Budgetary targets have so far been responsible for hundreds of beds being lost, a dearth of new building, maintenance being cut, and intensifying staff shortages across all areas of health provision.
Dublin’s major hospitals are facing a 100 million euro shortfall this year. The James Connolly Memorial Hospital in Blanchardstown has 32 beds unavailable for patients, while Tralee General has 30 unavailable.
Numerous other wards have been closed, with 800 beds expected to go before the end of the year and 100,000 people waiting for operations. The capital’s hospitals have threatened to completely close their waiting lists for ear, nose and throat operations because of delays. The health authority for the Dublin area is seeking to clamp down on what it terms derisively “health tourism,” whereby patients travel to Dublin for treatment unavailable in their own areas.
Thousands of people have waited years for speech and language therapy because of a shortage of trained speech therapists. According to the Irish Association of Speech and Language Therapists, up to 40 percent of new and existing posts are vacant.
Delegates at recent conferences of the Irish Nurses Organisation and public service union SIPTU highlighted numerous individual situations. In Tallaght Hospital, Dublin, waiting times in the Accident and Emergency department were averaging between 16 and 22 hours. One 103-year-old woman had been left on a trolley for four days.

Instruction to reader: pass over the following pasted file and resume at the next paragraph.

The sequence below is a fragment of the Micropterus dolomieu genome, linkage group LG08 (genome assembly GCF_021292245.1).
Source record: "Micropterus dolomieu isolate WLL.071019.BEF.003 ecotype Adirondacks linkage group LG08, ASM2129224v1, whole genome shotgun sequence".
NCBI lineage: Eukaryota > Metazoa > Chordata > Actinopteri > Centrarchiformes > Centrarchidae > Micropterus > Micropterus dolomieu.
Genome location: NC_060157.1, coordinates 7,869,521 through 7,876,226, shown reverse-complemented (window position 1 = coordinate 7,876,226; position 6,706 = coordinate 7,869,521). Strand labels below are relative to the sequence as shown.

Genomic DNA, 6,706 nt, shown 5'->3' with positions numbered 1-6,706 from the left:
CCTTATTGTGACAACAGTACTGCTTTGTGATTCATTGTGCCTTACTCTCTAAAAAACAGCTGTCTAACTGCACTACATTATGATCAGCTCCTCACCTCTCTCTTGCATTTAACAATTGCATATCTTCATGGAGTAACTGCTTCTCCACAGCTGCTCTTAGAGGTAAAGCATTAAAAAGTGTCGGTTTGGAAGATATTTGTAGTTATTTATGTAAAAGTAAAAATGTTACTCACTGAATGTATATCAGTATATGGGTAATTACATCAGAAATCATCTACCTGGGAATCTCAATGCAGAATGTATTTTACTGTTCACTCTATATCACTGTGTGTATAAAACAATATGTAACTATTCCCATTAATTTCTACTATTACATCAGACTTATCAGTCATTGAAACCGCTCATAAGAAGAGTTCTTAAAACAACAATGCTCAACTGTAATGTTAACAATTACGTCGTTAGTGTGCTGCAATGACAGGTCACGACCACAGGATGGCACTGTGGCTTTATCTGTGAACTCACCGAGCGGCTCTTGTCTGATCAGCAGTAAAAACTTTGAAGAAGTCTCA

A nurse from St Joseph’s Care Centre in Longford, a 170-bed care home for the elderly, complained of conditions in which 51 female patients were held in a ward with only two baths and no privacy. Union official Kevin O’Connor pointed out that there was a modern 2.8 million euro elderly care centre close to St Joseph’s that could not be opened because of a lack of cash.
In addition to simple spending pressure, the government has set out to totally restructure public health. It aims to destroy thousands of administration jobs and reorganise the entire health service to subordinate spending directly to government dictates.
Historically, Ireland’s health service has had a considerable degree of autonomy, with local health boards winning political influence on the basis of their success in attracting decent facilities to their area. In June, following the publication of a Prospectus Report, Health Minister Micheál Martin announced his intention to sweep away the existing system and replace the local health boards with a central Health Services Executive.
The Hanly report proposes reorganising the country into 12 areas with one existing hospital in each area being expanded into a general regional hospital, while the rest are downgraded into ancillary units or closed. In the Western Health Board region for example, Galway will host the regional hospital, while three or four of Castlebar, Ballinasloe, Roscommon, Ballina, Belmullet, Clifden and Swinford hospitals will likely close.